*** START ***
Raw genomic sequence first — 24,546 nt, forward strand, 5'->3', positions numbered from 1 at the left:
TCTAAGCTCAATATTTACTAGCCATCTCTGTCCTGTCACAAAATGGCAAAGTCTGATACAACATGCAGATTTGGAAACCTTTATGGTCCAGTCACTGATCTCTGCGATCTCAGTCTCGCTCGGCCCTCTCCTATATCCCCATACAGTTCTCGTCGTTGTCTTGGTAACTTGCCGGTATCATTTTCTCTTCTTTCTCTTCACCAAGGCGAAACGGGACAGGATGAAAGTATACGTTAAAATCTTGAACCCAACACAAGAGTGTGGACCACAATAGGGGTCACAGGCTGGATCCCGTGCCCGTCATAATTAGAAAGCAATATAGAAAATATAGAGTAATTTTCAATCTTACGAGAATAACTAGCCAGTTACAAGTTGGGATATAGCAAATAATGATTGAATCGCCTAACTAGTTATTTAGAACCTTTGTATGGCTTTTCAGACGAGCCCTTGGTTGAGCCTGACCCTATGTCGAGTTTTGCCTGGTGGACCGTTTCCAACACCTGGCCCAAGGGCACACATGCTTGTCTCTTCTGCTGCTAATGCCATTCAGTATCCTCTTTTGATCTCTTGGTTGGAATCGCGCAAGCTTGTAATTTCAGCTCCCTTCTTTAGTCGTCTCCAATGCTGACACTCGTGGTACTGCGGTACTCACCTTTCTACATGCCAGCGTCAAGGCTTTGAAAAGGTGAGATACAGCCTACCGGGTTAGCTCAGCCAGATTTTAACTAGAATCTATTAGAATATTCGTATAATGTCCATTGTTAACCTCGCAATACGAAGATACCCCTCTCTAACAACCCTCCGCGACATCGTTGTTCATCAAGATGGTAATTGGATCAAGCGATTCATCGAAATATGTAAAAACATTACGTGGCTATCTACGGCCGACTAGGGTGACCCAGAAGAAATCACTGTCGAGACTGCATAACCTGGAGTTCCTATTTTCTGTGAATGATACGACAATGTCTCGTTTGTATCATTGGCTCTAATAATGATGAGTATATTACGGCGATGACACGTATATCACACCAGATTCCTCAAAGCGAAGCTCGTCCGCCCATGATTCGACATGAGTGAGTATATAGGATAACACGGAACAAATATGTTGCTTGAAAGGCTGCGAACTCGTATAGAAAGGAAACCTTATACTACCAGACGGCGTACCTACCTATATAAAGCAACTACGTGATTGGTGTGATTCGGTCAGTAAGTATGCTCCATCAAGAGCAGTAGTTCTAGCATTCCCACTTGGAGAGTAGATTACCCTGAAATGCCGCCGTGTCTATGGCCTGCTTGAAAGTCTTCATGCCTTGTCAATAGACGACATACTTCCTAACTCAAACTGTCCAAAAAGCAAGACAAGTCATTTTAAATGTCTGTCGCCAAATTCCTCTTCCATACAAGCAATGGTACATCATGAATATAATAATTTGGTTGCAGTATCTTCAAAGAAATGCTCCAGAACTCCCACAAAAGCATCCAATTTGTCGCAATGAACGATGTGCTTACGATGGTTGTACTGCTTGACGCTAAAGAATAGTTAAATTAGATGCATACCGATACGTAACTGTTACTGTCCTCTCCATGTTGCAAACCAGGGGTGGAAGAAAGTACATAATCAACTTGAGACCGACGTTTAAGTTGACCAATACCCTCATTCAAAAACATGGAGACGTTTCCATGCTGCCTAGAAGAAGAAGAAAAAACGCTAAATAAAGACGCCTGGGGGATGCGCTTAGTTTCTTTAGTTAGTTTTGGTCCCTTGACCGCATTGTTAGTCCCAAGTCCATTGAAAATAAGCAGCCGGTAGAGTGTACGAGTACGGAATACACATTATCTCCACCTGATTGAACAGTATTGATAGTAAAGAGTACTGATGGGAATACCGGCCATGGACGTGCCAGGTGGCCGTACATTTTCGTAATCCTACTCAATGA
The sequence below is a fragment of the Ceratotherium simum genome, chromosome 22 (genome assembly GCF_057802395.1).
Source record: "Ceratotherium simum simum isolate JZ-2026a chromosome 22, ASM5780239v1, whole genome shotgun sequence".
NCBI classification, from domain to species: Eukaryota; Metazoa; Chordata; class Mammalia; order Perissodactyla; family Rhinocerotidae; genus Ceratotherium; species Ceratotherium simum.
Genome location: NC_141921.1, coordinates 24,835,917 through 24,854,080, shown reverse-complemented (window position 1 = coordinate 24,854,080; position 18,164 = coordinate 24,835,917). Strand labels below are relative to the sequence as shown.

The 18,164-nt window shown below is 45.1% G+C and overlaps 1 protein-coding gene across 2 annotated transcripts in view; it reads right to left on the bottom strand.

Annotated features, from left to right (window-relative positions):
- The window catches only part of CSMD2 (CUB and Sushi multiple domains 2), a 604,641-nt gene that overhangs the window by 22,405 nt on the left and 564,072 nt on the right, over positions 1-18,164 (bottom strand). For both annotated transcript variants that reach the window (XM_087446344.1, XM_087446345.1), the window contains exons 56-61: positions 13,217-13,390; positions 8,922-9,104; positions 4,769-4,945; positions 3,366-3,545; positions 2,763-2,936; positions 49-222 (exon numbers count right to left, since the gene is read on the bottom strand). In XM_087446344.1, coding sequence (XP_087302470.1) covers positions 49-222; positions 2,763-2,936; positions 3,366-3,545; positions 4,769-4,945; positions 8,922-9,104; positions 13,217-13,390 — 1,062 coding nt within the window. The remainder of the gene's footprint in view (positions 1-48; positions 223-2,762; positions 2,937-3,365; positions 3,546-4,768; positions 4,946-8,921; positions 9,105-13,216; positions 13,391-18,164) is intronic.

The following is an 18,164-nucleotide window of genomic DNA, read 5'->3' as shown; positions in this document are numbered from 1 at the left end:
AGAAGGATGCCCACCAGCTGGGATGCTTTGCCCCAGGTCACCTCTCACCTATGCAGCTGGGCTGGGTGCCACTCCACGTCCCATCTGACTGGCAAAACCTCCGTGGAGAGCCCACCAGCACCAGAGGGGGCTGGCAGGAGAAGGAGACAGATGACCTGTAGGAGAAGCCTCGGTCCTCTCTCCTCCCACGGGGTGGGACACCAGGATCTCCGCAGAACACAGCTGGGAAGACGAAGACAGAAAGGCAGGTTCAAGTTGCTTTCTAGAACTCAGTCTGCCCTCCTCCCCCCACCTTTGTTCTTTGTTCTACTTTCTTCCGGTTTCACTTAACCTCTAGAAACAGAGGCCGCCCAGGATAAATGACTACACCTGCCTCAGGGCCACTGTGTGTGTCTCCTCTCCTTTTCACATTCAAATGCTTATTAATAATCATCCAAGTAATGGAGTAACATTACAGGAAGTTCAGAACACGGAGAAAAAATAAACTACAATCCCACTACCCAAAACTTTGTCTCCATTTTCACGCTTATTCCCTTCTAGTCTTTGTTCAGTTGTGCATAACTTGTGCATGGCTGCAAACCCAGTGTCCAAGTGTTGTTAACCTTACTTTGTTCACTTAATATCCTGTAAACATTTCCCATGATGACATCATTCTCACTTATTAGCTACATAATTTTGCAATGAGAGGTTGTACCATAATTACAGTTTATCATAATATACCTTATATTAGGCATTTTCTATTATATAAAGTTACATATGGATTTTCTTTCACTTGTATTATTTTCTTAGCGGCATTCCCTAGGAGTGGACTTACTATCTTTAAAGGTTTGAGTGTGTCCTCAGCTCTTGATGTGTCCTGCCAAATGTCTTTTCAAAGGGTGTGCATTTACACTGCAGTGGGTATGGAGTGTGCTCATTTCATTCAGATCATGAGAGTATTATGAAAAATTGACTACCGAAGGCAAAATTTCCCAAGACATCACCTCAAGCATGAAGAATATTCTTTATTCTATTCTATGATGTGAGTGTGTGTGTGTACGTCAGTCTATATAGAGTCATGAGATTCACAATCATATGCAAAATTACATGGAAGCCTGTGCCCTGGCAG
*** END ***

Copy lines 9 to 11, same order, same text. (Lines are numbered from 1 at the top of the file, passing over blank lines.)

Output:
- The window catches only part of CSMD2 (CUB and Sushi multiple domains 2), a 604,641-nt gene that overhangs the window by 22,405 nt on the left and 564,072 nt on the right, over positions 1-18,164 (bottom strand). For both annotated transcript variants that reach the window (XM_087446344.1, XM_087446345.1), the window contains exons 56-61: positions 13,217-13,390; positions 8,922-9,104; positions 4,769-4,945; positions 3,366-3,545; positions 2,763-2,936; positions 49-222 (exon numbers count right to left, since the gene is read on the bottom strand). In XM_087446344.1, coding sequence (XP_087302470.1) covers positions 49-222; positions 2,763-2,936; positions 3,366-3,545; positions 4,769-4,945; positions 8,922-9,104; positions 13,217-13,390 — 1,062 coding nt within the window. The remainder of the gene's footprint in view (positions 1-48; positions 223-2,762; positions 2,937-3,365; positions 3,546-4,768; positions 4,946-8,921; positions 9,105-13,216; positions 13,391-18,164) is intronic.

The following is an 18,164-nucleotide window of genomic DNA, read 5'->3' as shown; positions in this document are numbered from 1 at the left end:
AGAAGGATGCCCACCAGCTGGGATGCTTTGCCCCAGGTCACCTCTCACCTATGCAGCTGGGCTGGGTGCCACTCCACGTCCCATCTGACTGGCAAAACCTCCGTGGAGAGCCCACCAGCACCAGAGGGGGCTGGCAGGAGAAGGAGACAGATGACCTGTAGGAGAAGCCTCGGTCCTCTCTCCTCCCACGGGGTGGGACACCAGGATCTCCGCAGAACACAGCTGGGAAGACGAAGACAGAAAGGCAGGTTCAAGTTGCTTTCTAGAACTCAGTCTGCCCTCCTCCCCCCACCTTTGTTCTTTGTTCTACTTTCTTCCGGTTTCACTTAACCTCTAGAAACAGAGGCCGCCCAGGATAAATGACTACACCTGCCTCAGGGCCACTGTGTGTGTCTCCTCTCCTTTTCACATTCAAATGCTTATTAATAATCATCCAAGTAATGGAGTAACATTACAGGAAGTTCAGAACACGGAGAAAAAATAAACTACAATCCCACTACCCAAAACTTTGTCTCCATTTTCACGCTTATTCCCTTCTAGTCTTTGTTCAGTTGTGCATAACTTGTGCATGGCTGCAAACCCAGTGTCCAAGTGTTGTTAACCTTACTTTGTTCACTTAATATCCTGTAAACATTTCCCATGATGACATCATTCTCACTTATTAGCTACATAATTTTGCAATGAGAGGTTGTACCATAATTACAGTTTATCATAATATACCTTATATTAGGCATTTTCTATTATATAAAGTTACATATGGATTTTCTTTCACTTGTATTATTTTCTTAGCGGCATTCCCTAGGAGTGGACTTACTATCTTTAAAGGTTTGAGTGTGTCCTCAGCTCTTGATGTGTCCTGCCAAATGTCTTTTCAAAGGGTGTGCATTTACACTGCAGTGGGTATGGAGTGTGCTCATTTCATTCAGATCATGAGAGTATTATGAAAAATTGACTACCGAAGGCAAAATTTCCCAAGACATCACCTCAAGCATGAAGAATATTCTTTATTCTATTCTATGATGTGAGTGTGTGTGTGTACGTCAGTCTATATAGAGTCATGAGATTCACAATCATATGCAAAATTACATGGAAGCCTGTGCCCTGGCAG